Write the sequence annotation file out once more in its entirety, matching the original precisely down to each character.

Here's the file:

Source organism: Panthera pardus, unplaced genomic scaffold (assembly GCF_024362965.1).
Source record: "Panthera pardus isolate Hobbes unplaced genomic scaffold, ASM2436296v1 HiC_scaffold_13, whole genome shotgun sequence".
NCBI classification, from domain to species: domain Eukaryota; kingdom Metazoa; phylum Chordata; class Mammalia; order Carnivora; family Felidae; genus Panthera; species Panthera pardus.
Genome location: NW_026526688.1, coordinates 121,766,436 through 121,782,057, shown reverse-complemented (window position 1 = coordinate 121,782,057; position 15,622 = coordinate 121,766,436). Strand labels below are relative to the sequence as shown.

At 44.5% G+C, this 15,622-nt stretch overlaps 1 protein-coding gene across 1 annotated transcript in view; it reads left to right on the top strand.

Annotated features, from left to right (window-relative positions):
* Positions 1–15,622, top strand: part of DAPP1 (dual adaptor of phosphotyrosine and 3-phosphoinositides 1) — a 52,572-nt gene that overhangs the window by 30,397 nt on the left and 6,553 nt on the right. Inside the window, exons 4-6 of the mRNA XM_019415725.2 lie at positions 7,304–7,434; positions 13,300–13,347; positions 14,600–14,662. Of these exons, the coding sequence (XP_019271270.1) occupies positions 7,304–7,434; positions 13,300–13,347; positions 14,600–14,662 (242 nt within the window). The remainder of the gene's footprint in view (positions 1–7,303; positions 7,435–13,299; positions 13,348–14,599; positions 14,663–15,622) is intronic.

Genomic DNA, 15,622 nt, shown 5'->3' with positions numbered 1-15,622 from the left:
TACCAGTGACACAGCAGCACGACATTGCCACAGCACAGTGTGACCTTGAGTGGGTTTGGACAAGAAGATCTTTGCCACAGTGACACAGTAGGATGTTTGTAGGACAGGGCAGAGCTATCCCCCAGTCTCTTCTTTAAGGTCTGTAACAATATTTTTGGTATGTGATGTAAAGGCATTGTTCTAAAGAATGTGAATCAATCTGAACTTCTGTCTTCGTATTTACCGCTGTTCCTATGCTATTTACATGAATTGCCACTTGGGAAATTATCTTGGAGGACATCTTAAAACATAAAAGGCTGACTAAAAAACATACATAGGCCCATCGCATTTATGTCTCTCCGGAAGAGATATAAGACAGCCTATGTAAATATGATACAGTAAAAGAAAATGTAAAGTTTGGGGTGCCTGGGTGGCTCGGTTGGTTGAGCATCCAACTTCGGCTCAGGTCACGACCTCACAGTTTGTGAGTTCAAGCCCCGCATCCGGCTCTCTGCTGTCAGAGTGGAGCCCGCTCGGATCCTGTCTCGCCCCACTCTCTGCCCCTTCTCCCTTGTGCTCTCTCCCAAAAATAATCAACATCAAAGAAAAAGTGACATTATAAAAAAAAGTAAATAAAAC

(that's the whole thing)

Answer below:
Source organism: Panthera pardus, unplaced genomic scaffold (assembly GCF_024362965.1).
Source record: "Panthera pardus isolate Hobbes unplaced genomic scaffold, ASM2436296v1 HiC_scaffold_13, whole genome shotgun sequence".
NCBI classification, from domain to species: domain Eukaryota; kingdom Metazoa; phylum Chordata; class Mammalia; order Carnivora; family Felidae; genus Panthera; species Panthera pardus.
Genome location: NW_026526688.1, coordinates 121,766,436 through 121,782,057, shown reverse-complemented (window position 1 = coordinate 121,782,057; position 15,622 = coordinate 121,766,436). Strand labels below are relative to the sequence as shown.

At 44.5% G+C, this 15,622-nt stretch overlaps 1 protein-coding gene across 1 annotated transcript in view; it reads left to right on the top strand.

Annotated features, from left to right (window-relative positions):
* Positions 1–15,622, top strand: part of DAPP1 (dual adaptor of phosphotyrosine and 3-phosphoinositides 1) — a 52,572-nt gene that overhangs the window by 30,397 nt on the left and 6,553 nt on the right. Inside the window, exons 4-6 of the mRNA XM_019415725.2 lie at positions 7,304–7,434; positions 13,300–13,347; positions 14,600–14,662. Of these exons, the coding sequence (XP_019271270.1) occupies positions 7,304–7,434; positions 13,300–13,347; positions 14,600–14,662 (242 nt within the window). The remainder of the gene's footprint in view (positions 1–7,303; positions 7,435–13,299; positions 13,348–14,599; positions 14,663–15,622) is intronic.

Genomic DNA, 15,622 nt, shown 5'->3' with positions numbered 1-15,622 from the left:
TACCAGTGACACAGCAGCACGACATTGCCACAGCACAGTGTGACCTTGAGTGGGTTTGGACAAGAAGATCTTTGCCACAGTGACACAGTAGGATGTTTGTAGGACAGGGCAGAGCTATCCCCCAGTCTCTTCTTTAAGGTCTGTAACAATATTTTTGGTATGTGATGTAAAGGCATTGTTCTAAAGAATGTGAATCAATCTGAACTTCTGTCTTCGTATTTACCGCTGTTCCTATGCTATTTACATGAATTGCCACTTGGGAAATTATCTTGGAGGACATCTTAAAACATAAAAGGCTGACTAAAAAACATACATAGGCCCATCGCATTTATGTCTCTCCGGAAGAGATATAAGACAGCCTATGTAAATATGATACAGTAAAAGAAAATGTAAAGTTTGGGGTGCCTGGGTGGCTCGGTTGGTTGAGCATCCAACTTCGGCTCAGGTCACGACCTCACAGTTTGTGAGTTCAAGCCCCGCATCCGGCTCTCTGCTGTCAGAGTGGAGCCCGCTCGGATCCTGTCTCGCCCCACTCTCTGCCCCTTCTCCCTTGTGCTCTCTCCCAAAAATAATCAACATCAAAGAAAAAGTGACATTATAAAAAAAAGTAAATAAAAC